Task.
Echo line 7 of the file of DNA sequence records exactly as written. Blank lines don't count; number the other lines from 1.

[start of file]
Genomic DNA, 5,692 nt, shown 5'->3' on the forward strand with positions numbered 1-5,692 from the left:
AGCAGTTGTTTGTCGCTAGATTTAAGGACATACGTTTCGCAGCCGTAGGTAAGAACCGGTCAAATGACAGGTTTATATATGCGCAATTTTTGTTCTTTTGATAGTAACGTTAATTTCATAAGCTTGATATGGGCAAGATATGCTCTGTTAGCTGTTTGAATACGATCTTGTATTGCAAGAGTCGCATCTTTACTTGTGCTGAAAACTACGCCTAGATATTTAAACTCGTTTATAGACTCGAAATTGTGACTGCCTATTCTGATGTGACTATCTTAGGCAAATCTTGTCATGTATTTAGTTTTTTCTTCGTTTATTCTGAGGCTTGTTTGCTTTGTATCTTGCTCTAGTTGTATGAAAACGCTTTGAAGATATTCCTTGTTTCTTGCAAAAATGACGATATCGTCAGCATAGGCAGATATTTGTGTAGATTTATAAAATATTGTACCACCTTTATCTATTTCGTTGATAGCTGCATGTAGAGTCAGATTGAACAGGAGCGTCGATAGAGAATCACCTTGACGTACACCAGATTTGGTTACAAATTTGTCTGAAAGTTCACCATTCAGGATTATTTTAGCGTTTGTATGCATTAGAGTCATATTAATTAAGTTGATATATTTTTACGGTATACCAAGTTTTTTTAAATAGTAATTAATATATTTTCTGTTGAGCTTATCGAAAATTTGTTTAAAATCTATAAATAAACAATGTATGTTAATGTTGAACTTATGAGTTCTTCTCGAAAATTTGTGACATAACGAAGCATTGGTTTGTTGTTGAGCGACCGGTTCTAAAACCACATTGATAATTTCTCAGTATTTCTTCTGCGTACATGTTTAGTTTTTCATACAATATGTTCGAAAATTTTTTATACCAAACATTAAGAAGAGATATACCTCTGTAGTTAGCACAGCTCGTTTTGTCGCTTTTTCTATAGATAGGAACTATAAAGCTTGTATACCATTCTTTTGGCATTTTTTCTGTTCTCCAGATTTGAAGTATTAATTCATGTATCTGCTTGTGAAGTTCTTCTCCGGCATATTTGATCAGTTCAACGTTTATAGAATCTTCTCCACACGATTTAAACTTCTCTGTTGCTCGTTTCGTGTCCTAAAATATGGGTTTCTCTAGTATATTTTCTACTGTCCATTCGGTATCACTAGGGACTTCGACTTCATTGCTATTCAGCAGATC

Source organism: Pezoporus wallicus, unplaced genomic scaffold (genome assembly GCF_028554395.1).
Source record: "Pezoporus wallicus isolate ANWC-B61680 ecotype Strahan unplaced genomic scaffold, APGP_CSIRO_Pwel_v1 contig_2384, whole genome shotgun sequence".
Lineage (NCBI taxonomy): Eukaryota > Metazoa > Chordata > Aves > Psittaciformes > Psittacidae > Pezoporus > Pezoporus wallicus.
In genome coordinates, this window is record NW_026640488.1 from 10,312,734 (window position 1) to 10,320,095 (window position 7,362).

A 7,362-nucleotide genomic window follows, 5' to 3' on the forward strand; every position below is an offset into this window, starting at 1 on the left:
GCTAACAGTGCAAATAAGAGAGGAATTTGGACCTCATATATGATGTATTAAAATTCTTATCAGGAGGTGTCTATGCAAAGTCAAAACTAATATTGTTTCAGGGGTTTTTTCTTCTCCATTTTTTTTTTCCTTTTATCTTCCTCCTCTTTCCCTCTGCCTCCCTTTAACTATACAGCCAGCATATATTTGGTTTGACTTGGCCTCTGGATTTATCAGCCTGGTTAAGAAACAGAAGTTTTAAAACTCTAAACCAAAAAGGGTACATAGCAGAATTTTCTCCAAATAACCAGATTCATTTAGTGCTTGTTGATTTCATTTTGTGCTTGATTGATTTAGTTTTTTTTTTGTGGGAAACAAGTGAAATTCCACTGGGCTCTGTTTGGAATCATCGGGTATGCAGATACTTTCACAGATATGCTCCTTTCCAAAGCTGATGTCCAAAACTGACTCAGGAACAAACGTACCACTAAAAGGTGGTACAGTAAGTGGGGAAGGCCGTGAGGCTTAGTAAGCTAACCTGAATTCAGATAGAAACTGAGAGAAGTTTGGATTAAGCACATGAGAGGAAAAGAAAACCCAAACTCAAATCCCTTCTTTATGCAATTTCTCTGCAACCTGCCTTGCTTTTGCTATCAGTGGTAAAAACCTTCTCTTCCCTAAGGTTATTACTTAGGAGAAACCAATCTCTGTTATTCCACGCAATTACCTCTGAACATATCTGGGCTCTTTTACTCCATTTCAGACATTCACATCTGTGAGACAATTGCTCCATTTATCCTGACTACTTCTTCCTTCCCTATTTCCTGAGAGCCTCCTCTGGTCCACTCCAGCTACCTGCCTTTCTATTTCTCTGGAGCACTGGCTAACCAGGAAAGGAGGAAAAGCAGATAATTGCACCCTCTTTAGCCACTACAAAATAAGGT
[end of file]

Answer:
A 7,362-nucleotide genomic window follows, 5' to 3' on the forward strand; every position below is an offset into this window, starting at 1 on the left: